International Trade Law News /title <!DOCTYPE html PUBLIC "-//W3C//DTD XHTML 1.0 Strict//EN" "http://www.w3.org/TR/xhtml1/DTD/xhtml1-strict.dtd"> <html xmlns="http://www.w3.org/1999/xhtml" xml:lang="en" lang="en"> <meta name="verify-v1" content="6kFGcaEvnPNJ6heBYemQKQasNtyHRZrl1qGh38P0b6M=" /> <head> <title>International Trade Law News

« Home | Finding a Willing Buyer Only One Part of the Expor... » | U.K. Company Fined $17 Million for Exporting Boein... » | Next NCITD Meeting to Feature Speakers Discussing ... » | Two BIS Nominees Approved by Senate Banking Commit... » | Taiwan National Arrested on Charges of Exporting D... » | 2010 Quadrennial Defense Review Highlights Need to... » | OFAC Publishes Belarus Sanctions Regulations » | President Obama Advises Congress That North Korea ... » | DDTC Imposes $1 Million Penalty on German Company ... » | Senate Passes Comprehensive Iran Sanctions, Accoun... » 

February 09, 2010 

Export Control Reform 2010: Transforming the Legal Architecture of Dual-Use and Defense Trade Controls

While there have been many export control reform proposals issued in the past few months, very few of them have focused on the legal aspects of the U.S. export control regime.

Neena Shenai, an adjunct scholar at the American Enterprise Institute for Public Policy Research, has added an interesting perspective to the export control reform debate in her working paper entitled Export Control Reform 2010: Transforming the Legal Architecture of Dual-Use and Defense Trade Controls (available here in PDF format). Ms. Shenai, an attorney, is well-suited to provide this perspective given her experience in the private sector and in government, which includes serving as a law clerk to a judge at the U.S. Court of International Trade, practicing international trade law at a leading law firm and serving as an advisor to the Assistant Secretary for Export Administration at the Commerce Department's Bureau of Industry and Security.

The paper offers the thesis that improvements in the export control system’s legal architecture, including administrative procedural safeguards and limited judicial review while also protecting classified information and national security determinations, will improve the workings of the system in general.

Ms. Shenai reaches that conclusion by discussing the existing legal framework of dual-use and defense-related export controls, examining the various shortcomings of the existing export controls legal regime and discussing what can be learned from other U.S. international-related legal regimes that could serve as useful models for reform of the U.S. export control system. The regimes examined include the licensing of nuclear products by the Nuclear Regulatory Commission, the administration of trade remedy laws, the administration of U.S. customs laws and the treatment of national security information protected from disclosure under the Freedom of Information Act.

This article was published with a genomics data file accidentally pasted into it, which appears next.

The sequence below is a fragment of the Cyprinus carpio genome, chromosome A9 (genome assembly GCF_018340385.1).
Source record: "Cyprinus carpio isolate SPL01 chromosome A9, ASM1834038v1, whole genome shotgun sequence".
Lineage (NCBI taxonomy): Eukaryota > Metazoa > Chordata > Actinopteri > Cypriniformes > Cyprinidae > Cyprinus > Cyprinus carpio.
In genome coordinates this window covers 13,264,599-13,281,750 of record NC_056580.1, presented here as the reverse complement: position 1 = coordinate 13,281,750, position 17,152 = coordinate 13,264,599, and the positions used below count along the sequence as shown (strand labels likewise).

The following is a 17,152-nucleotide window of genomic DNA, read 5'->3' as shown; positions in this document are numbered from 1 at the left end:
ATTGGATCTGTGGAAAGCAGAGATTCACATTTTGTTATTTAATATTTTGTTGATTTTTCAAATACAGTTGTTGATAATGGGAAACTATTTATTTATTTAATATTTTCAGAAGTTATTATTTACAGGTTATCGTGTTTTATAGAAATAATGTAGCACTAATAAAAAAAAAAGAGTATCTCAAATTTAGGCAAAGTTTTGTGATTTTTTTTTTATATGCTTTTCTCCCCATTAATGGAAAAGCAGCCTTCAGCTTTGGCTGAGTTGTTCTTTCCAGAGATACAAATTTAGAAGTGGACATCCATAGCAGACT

The paper then provides a number of general and specific recommendations to improve the legal framework of the export control system, including improvements to the commodity jurisdiction (CJ), commodity classification and licensing processes. For example, the paper advocates having agency decisions provide applicants with detailed information on why licenses were granted or denied, the grounds on how CJ determinations are made and allowing applicants the ability to appeal such decisions to a federal court, preferably the Court of International Trade, given its longstanding history of hearing cases under the U.S. trade laws.

Ms. Shenai concludes by noting that "the recommendations made in this paper, if implemented, would serve to ensure that the U.S. export control laws are administered in a fair, transparent, predictable, and accountable fashion, while simultaneously maintaining national security protections."

It should be noted that this working paper has not yet been finalized and Ms. Shenai welcomes comments and corrections. Information on how to contact Ms. Shenai can be found in the document.

Labels: , ,


Editor

Subscribe

Subscribe to our confidential mailing list

Mobile Version

Search Trade Law News

International Trade and Compliance Jobs

Jobs from Indeed

Archives

Categories

Disclaimer

  • This Site is presented for general informational purposes only and does not constitute legal advice. No attorney-client relationship is formed when you use this Site. Do not consider the Site to be a substitute for obtaining legal advice from a qualified attorney. The information on this Site may be changed without notice and is not guaranteed to be complete, correct or up-to-date. While we try to revise this Site on a regular basis, it may not reflect the most current legal developments. The opinions expressed on this Site are the opinions of the individual author.
  • The content on this Site may be reproduced and/or distributed in whole or in part, provided that its source is indicated as "International Trade Law News, www.tradelawnews.com".
  • ©2003-2015. All rights reserved.

Translate This Site


Powered by Blogger